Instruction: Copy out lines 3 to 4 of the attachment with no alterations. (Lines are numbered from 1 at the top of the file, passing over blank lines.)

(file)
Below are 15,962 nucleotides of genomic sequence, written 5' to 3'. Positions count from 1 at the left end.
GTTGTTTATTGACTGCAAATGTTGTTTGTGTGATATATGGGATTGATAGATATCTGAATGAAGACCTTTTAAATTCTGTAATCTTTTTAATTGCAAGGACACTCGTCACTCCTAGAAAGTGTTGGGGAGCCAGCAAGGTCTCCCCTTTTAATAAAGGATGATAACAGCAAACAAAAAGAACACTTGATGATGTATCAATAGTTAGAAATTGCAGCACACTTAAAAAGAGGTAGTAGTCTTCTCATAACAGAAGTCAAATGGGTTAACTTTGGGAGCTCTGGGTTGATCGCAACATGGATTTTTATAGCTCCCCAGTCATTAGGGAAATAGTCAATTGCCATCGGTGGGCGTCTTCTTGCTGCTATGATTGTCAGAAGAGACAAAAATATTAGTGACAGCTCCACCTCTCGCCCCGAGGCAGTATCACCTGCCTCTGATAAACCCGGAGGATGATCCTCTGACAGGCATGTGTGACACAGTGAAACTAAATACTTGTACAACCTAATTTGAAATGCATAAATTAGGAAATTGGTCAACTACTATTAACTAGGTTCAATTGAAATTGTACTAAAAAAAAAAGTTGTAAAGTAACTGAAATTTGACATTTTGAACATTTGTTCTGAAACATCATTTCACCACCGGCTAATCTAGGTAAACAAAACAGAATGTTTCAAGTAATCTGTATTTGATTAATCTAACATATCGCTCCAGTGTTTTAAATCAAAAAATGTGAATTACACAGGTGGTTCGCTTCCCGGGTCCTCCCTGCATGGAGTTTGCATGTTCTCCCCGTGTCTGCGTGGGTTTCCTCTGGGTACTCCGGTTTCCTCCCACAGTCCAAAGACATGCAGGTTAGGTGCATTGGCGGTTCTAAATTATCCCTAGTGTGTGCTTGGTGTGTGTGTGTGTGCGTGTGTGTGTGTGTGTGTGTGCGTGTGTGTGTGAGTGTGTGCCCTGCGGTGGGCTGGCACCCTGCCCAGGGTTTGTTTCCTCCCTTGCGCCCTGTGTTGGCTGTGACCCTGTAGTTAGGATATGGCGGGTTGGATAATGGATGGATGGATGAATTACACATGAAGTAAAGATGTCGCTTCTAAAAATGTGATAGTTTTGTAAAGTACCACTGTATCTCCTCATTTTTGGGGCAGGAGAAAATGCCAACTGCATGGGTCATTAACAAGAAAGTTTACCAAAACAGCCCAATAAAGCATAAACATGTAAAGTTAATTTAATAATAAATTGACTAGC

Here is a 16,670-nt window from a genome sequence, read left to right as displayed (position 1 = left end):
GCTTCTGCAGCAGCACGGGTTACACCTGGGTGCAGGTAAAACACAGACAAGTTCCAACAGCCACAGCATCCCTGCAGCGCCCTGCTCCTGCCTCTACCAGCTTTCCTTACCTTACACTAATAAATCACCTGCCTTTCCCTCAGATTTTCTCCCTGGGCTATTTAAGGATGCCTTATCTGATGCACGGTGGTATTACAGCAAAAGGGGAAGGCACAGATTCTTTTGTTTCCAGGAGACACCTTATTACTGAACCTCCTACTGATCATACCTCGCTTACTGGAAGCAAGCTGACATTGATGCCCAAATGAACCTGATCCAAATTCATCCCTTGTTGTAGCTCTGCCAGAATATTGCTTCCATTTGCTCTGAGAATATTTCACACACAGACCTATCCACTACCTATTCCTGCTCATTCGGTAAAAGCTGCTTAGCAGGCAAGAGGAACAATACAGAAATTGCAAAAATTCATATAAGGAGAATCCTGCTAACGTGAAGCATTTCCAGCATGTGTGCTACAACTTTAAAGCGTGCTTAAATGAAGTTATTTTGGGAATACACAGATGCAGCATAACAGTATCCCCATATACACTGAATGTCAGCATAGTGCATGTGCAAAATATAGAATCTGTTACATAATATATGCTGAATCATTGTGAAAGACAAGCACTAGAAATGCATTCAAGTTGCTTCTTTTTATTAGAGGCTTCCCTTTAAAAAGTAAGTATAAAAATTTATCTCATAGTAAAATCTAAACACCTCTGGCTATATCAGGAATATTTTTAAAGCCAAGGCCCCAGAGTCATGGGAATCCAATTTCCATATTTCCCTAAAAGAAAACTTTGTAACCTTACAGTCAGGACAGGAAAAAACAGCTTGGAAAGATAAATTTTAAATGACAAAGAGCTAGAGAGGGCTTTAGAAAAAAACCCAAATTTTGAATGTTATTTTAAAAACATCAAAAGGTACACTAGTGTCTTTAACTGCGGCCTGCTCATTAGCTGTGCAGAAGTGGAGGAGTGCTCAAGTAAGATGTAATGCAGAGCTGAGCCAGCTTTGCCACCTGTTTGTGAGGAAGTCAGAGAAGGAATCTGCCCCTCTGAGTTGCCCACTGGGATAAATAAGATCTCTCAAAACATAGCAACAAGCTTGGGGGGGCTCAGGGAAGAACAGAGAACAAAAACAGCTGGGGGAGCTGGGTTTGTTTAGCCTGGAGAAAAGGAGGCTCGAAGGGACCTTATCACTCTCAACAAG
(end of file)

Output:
Here is a 16,670-nt window from a genome sequence, read left to right as displayed (position 1 = left end):
GCTTCTGCAGCAGCACGGGTTACACCTGGGTGCAGGTAAAACACAGACAAGTTCCAACAGCCACAGCATCCCTGCAGCGCCCTGCTCCTGCCTCTACCAGCTTTCCTTACCTTACACTAATAAATCACCTGCCTTTCCCTCAGATTTTCTCCCTGGGCTATTTAAGGATGCCTTATCTGATGCACGGTGGTATTACAGCAAAAGGGGAAGGCACAGATTCTTTTGTTTCCAGGAGACACCTTATTACTGAACCTCCTACTGATCATACCTCGCTTACTGGAAGCAAGCTGACATTGATGCCCAAATGAACCTGATCCAAATTCATCCCTTGTTGTAGCTCTGCCAGAATATTGCTTCCATTTGCTCTGAGAATATTTCACACACAGACCTATCCACTACCTATTCCTGCTCATTCGGTAAAAGCTGCTTAGCAGGCAAGAGGAACAATACAGAAATTGCAAAAATTCATATAAGGAGAATCCTGCTAACGTGAAGCATTTCCAGCATGTGTGCTACAACTTTAAAGCGTGCTTAAATGAAGTTATTTTGGGAATACACAGATGCAGCATAACAGTATCCCCATATACACTGAATGTCAGCATAGTGCATGTGCAAAATATAGAATCTGTTACATAATATATGCTGAATCATTGTGAAAGACAAGCACTAGAAATGCATTCAAGTTGCTTCTTTTTATTAGAGGCTTCCCTTTAAAAAGTAAGTATAAAAATTTATCTCATAGTAAAATCTAAACACCTCTGGCTATATCAGGAATATTTTTAAAGCCAAGGCCCCAGAGTCATGGGAATCCAATTTCCATATTTCCCTAAAAGAAAACTTTGTAACCTTACAGTCAGGACAGGAAAAAACAGCTTGGAAAGATAAATTTTAAATGACAAAGAGCTAGAGAGGGCTTTAGAAAAAAACCCAAATTTTGAATGTTATTTTAAAAACATCAAAAGGTACACTAGTGTCTTTAACTGCGGCCTGCTCATTAGCTGTGCAGAAGTGGAGGAGTGCTCAAGTAAGATGTAATGCAGAGCTGAGCCAGCTTTGCCACCTGTTTGTGAGGAAGTCAGAGAAGGAATCTGCCCCTCTGAGTTGCCCACTGGGATAAATAAGATCTCTCAAAACATAGCAACAAGCTTGGGGGGGCTCAGGGAAGAACAGAGAACAAAAACAGCTGGGGGAGCTGGGTTTGTTTAGCCTGGAGAAAAGGAGGCTCGAAGGGACCTTATCACTCTCAACAAG